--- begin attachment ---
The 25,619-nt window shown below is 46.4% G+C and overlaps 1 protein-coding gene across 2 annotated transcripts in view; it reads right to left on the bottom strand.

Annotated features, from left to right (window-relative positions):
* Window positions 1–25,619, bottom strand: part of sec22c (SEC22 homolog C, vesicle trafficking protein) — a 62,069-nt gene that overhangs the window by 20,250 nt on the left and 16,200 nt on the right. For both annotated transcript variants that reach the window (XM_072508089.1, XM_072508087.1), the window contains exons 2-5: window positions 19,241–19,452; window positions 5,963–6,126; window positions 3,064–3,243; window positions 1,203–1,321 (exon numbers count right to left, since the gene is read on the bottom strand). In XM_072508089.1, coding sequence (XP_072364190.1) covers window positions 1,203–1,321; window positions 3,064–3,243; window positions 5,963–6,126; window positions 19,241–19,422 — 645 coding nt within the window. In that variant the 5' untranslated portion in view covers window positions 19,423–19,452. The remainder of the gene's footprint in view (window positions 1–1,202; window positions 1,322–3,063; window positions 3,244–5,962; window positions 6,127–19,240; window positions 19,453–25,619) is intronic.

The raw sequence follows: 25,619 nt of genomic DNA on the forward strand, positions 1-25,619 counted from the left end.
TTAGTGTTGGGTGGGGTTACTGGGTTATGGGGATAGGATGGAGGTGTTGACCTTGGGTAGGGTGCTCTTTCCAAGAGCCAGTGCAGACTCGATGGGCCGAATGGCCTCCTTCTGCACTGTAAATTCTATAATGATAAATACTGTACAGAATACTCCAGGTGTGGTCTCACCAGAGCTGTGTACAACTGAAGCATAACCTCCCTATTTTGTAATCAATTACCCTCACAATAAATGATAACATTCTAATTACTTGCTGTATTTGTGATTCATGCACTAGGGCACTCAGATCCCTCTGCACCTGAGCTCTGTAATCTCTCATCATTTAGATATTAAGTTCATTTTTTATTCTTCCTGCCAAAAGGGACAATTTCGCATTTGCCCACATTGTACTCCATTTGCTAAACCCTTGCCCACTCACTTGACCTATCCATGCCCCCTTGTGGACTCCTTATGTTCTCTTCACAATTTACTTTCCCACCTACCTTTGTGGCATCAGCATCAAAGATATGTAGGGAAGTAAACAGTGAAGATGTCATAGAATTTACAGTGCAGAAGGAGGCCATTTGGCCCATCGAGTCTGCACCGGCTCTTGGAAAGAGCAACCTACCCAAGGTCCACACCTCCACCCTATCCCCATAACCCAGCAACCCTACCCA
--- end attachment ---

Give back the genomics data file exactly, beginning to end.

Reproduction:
The 25,619-nt window shown below is 46.4% G+C and overlaps 1 protein-coding gene across 2 annotated transcripts in view; it reads right to left on the bottom strand.

Annotated features, from left to right (window-relative positions):
* Window positions 1–25,619, bottom strand: part of sec22c (SEC22 homolog C, vesicle trafficking protein) — a 62,069-nt gene that overhangs the window by 20,250 nt on the left and 16,200 nt on the right. For both annotated transcript variants that reach the window (XM_072508089.1, XM_072508087.1), the window contains exons 2-5: window positions 19,241–19,452; window positions 5,963–6,126; window positions 3,064–3,243; window positions 1,203–1,321 (exon numbers count right to left, since the gene is read on the bottom strand). In XM_072508089.1, coding sequence (XP_072364190.1) covers window positions 1,203–1,321; window positions 3,064–3,243; window positions 5,963–6,126; window positions 19,241–19,422 — 645 coding nt within the window. In that variant the 5' untranslated portion in view covers window positions 19,423–19,452. The remainder of the gene's footprint in view (window positions 1–1,202; window positions 1,322–3,063; window positions 3,244–5,962; window positions 6,127–19,240; window positions 19,453–25,619) is intronic.

The raw sequence follows: 25,619 nt of genomic DNA on the forward strand, positions 1-25,619 counted from the left end.
TTAGTGTTGGGTGGGGTTACTGGGTTATGGGGATAGGATGGAGGTGTTGACCTTGGGTAGGGTGCTCTTTCCAAGAGCCAGTGCAGACTCGATGGGCCGAATGGCCTCCTTCTGCACTGTAAATTCTATAATGATAAATACTGTACAGAATACTCCAGGTGTGGTCTCACCAGAGCTGTGTACAACTGAAGCATAACCTCCCTATTTTGTAATCAATTACCCTCACAATAAATGATAACATTCTAATTACTTGCTGTATTTGTGATTCATGCACTAGGGCACTCAGATCCCTCTGCACCTGAGCTCTGTAATCTCTCATCATTTAGATATTAAGTTCATTTTTTATTCTTCCTGCCAAAAGGGACAATTTCGCATTTGCCCACATTGTACTCCATTTGCTAAACCCTTGCCCACTCACTTGACCTATCCATGCCCCCTTGTGGACTCCTTATGTTCTCTTCACAATTTACTTTCCCACCTACCTTTGTGGCATCAGCATCAAAGATATGTAGGGAAGTAAACAGTGAAGATGTCATAGAATTTACAGTGCAGAAGGAGGCCATTTGGCCCATCGAGTCTGCACCGGCTCTTGGAAAGAGCAACCTACCCAAGGTCCACACCTCCACCCTATCCCCATAACCCAGCAACCCTACCCA